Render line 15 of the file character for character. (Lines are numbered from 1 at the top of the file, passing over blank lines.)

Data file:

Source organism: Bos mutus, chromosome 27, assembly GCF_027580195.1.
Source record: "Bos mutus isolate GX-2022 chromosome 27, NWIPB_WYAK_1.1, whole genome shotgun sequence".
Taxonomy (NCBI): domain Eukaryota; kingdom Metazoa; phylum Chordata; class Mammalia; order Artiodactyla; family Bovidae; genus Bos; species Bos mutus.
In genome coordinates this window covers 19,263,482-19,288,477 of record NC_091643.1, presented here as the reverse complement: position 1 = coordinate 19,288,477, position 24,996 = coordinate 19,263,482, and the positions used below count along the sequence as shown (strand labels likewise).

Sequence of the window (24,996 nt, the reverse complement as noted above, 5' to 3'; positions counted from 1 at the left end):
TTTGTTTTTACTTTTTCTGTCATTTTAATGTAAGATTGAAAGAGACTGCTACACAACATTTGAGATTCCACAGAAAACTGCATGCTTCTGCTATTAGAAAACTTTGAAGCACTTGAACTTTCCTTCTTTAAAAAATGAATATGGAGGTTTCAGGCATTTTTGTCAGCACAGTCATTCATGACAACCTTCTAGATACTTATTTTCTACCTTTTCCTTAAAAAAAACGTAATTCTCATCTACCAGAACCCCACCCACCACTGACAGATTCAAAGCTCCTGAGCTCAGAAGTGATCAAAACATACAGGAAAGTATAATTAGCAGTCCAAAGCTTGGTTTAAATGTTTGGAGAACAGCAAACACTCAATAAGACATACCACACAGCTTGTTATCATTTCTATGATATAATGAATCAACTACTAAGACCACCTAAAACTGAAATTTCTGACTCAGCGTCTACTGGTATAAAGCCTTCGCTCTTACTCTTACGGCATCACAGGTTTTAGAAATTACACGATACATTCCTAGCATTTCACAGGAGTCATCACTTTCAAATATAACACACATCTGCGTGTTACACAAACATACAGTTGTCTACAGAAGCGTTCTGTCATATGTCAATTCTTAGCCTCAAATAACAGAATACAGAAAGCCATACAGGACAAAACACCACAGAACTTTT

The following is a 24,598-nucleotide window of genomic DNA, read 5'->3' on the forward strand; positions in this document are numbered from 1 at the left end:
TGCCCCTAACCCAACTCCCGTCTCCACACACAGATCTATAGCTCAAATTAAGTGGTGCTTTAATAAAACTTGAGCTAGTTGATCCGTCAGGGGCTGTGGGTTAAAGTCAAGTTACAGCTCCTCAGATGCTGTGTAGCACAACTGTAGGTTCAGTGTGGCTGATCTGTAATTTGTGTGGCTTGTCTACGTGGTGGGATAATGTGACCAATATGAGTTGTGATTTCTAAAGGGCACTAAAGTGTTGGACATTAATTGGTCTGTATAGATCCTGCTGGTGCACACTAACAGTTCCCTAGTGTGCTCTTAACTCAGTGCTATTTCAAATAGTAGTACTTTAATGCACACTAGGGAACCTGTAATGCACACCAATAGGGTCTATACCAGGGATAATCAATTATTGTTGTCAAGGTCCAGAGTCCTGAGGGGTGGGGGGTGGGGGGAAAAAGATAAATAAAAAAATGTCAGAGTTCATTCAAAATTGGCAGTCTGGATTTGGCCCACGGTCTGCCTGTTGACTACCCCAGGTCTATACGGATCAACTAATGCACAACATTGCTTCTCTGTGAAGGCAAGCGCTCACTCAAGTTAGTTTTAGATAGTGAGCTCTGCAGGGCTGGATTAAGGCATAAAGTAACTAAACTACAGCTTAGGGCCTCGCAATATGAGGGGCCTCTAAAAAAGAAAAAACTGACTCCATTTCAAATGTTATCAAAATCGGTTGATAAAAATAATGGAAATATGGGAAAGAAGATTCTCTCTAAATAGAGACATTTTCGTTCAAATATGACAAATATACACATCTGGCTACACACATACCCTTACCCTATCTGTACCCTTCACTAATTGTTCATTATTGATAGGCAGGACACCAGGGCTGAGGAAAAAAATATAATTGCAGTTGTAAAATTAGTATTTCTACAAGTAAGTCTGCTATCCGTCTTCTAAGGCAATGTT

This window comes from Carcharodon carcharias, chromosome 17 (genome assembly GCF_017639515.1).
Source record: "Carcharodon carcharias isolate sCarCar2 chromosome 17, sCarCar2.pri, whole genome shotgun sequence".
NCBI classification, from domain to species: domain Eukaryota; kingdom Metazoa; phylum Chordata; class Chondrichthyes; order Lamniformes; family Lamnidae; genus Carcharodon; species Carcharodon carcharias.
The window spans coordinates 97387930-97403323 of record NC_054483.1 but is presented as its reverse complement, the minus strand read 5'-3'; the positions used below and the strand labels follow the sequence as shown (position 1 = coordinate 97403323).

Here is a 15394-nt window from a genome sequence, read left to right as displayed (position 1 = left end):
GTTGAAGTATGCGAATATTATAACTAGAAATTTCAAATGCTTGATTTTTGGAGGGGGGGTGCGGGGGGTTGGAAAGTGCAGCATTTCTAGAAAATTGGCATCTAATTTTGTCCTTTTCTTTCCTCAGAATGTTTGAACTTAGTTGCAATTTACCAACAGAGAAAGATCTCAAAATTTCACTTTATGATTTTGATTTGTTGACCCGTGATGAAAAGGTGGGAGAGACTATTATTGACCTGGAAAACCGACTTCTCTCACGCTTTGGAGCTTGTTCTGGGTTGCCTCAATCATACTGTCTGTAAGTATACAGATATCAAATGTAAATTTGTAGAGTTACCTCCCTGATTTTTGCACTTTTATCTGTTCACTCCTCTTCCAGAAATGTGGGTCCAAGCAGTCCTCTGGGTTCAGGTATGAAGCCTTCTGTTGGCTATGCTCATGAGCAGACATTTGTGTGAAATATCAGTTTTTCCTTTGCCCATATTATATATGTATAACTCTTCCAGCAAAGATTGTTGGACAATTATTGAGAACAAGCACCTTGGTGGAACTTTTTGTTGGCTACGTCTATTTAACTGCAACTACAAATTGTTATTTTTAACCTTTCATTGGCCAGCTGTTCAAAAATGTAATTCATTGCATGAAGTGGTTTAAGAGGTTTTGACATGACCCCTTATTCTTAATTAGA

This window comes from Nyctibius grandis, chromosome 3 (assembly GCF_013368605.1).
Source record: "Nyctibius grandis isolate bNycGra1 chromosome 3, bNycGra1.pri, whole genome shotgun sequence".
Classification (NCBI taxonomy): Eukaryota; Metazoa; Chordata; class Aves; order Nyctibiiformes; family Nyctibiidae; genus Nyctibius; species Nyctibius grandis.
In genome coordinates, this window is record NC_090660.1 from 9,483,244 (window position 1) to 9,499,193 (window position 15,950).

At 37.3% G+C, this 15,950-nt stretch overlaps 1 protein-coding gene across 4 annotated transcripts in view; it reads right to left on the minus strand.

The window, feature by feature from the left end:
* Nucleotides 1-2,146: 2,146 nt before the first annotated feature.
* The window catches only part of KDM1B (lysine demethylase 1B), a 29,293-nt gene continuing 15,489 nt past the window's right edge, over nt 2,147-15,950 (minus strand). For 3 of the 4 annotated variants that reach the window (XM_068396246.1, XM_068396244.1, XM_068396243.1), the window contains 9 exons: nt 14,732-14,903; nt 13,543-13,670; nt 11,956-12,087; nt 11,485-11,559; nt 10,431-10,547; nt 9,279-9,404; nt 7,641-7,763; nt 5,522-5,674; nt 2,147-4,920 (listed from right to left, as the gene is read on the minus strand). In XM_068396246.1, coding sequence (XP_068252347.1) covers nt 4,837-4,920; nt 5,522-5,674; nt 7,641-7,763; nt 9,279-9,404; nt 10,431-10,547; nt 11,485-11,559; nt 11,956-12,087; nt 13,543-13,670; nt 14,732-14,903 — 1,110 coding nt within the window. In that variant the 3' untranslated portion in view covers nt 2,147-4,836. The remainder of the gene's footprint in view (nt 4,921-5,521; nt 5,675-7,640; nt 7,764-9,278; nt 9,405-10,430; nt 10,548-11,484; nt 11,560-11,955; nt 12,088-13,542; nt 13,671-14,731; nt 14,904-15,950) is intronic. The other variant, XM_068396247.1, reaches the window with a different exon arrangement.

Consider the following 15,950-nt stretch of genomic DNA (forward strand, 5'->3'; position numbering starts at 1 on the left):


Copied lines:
This window comes from Nyctibius grandis, chromosome 3 (assembly GCF_013368605.1).